terminology "because of its possibly misleading
  connotations." Restatement (Second) of Judgments, §
  48 at 36 (Tent. Draft No. 1 1973).

That analysis, and the result it compels, serve the purposes that underlie the res judicata doctrine. Smiths had ample opportunity to assert in their California lawsuit every claim now urged in their present Complaint. Indeed Judge Orrick stated in denying Smiths' motion to add identical claims (May 15, 1981 Tr. 10):*fn4

  Because even though it was not clear whether a
  private action under the Commodities Act was
  available at the time the plaintiffs filed their
  Second Amended Complaint, there's no question but
  that they could have brought that action in the
  same manner that other plaintiffs in similar
  positions have done when they've pleaded
  violations of both the Securities Act and the
  Commodities Act. . . .

  In this case it appears to me there was ample
  opportunity for the plaintiffs to have raised the
  legal claims that they now seek to state; and
  they've offered no excuse for not doing so.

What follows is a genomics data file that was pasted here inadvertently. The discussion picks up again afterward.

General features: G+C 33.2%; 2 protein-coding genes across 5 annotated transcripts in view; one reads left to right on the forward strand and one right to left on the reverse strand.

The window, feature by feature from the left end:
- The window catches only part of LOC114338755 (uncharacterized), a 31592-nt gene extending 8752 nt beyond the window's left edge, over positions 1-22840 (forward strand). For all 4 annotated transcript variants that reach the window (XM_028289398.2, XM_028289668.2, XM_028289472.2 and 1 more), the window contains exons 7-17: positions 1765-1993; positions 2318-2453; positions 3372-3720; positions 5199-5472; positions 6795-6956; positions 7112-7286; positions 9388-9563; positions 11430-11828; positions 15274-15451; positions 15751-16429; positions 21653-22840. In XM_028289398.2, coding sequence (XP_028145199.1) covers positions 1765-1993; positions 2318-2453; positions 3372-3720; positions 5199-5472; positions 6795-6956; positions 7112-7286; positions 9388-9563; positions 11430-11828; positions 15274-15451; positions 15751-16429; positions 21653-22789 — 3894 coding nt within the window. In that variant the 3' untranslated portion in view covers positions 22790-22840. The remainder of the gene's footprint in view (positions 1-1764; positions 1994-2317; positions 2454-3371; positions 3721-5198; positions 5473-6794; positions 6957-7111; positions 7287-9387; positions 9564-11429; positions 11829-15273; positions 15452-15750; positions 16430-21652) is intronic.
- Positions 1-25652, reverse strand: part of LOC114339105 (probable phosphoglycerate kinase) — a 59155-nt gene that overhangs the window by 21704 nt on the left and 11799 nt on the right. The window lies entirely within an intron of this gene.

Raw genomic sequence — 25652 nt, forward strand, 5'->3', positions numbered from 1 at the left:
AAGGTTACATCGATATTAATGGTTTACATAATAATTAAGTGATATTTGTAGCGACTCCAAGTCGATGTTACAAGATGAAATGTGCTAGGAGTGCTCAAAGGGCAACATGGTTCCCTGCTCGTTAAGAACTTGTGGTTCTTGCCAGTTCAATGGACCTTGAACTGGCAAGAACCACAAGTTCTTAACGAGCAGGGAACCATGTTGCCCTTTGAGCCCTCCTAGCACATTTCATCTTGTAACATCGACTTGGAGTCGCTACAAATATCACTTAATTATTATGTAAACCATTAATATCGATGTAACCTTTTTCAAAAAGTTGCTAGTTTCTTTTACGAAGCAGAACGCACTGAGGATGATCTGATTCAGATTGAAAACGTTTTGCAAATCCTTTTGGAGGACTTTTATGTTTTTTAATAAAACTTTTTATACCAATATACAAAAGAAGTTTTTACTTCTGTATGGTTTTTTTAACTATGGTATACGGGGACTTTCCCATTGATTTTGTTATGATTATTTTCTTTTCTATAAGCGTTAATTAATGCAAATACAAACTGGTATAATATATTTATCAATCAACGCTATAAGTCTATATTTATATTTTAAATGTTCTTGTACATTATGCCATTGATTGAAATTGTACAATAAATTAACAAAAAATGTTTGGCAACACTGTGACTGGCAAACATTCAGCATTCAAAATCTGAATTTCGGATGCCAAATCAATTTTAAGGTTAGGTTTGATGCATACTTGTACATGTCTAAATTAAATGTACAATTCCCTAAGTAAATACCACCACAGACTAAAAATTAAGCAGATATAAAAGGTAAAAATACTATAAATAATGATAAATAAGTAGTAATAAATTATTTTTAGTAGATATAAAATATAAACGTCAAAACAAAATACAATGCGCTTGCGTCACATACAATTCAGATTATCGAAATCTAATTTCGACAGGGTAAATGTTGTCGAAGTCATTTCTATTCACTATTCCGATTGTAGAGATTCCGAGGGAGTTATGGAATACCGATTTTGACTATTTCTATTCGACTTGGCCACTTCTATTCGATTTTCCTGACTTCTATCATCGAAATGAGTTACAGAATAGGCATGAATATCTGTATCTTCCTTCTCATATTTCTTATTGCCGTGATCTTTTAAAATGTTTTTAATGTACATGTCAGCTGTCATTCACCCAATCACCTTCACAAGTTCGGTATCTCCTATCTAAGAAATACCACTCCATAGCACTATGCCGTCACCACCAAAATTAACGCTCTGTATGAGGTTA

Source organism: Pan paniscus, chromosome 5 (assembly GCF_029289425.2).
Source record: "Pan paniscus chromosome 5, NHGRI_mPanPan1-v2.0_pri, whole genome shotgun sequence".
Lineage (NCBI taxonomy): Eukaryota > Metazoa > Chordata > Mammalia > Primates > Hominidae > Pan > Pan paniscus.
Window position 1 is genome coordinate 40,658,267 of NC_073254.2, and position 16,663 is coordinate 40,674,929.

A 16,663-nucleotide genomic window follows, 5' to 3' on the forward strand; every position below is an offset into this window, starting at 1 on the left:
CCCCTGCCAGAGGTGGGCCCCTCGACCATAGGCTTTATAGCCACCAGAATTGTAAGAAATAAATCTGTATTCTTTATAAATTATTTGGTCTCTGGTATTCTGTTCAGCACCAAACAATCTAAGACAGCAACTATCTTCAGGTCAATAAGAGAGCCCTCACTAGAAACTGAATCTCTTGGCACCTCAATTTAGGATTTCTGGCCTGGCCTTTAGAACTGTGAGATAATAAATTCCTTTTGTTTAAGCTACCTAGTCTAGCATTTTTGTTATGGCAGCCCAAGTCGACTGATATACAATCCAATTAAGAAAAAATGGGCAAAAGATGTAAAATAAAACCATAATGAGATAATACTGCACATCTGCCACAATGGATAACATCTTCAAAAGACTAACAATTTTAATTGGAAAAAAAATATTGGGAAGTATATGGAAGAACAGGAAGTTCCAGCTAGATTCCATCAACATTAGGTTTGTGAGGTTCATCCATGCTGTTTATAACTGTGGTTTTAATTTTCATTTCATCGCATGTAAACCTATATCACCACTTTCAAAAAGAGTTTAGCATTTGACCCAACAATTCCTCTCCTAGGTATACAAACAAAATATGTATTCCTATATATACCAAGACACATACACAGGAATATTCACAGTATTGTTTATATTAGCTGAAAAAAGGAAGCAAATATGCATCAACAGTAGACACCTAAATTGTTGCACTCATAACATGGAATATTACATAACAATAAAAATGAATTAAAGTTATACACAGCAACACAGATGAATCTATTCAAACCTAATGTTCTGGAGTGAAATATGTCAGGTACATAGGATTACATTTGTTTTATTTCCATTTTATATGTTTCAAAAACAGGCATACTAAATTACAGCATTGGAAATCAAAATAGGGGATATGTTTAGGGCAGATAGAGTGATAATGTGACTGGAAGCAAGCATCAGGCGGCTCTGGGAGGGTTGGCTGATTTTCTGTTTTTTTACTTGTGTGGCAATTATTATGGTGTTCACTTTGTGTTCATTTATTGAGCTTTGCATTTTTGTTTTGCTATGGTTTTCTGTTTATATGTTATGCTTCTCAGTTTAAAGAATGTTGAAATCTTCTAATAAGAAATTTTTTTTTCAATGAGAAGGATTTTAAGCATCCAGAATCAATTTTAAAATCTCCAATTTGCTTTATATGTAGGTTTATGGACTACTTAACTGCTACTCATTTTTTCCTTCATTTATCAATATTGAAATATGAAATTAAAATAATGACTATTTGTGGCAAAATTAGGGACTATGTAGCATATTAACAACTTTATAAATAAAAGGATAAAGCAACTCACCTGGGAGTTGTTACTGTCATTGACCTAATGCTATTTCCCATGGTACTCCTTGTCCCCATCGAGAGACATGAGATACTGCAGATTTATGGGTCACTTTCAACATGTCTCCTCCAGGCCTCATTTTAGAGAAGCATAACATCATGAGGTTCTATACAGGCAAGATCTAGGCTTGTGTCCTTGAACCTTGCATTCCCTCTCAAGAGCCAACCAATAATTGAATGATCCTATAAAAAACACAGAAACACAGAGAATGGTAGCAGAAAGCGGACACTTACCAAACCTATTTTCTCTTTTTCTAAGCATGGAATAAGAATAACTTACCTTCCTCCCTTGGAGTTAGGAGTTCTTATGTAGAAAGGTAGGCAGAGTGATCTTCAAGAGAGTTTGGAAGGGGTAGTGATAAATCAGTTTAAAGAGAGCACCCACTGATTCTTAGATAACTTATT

It is quite irrelevant that dismissal of the three common law claims by the California District Court was attributable to the fact that Smiths were there assertedly relying on pendent jurisdiction, so that the merits of those counts were not examined by the California courts. Instead the controlling fact for res judicata purposes is that the nine federal jurisdiction counts (the claimed securities law violations) were disposed of "on the merits" (a fact so clearly established by the principles stated earlier that it is contested nowhere in Smiths' memorandum). Such disposition bars all claims raised or that "could have been raised in that action." And there is no question that the common law claims "could have been raised" in the California District Court, grounded on diversity jurisdiction.*fn5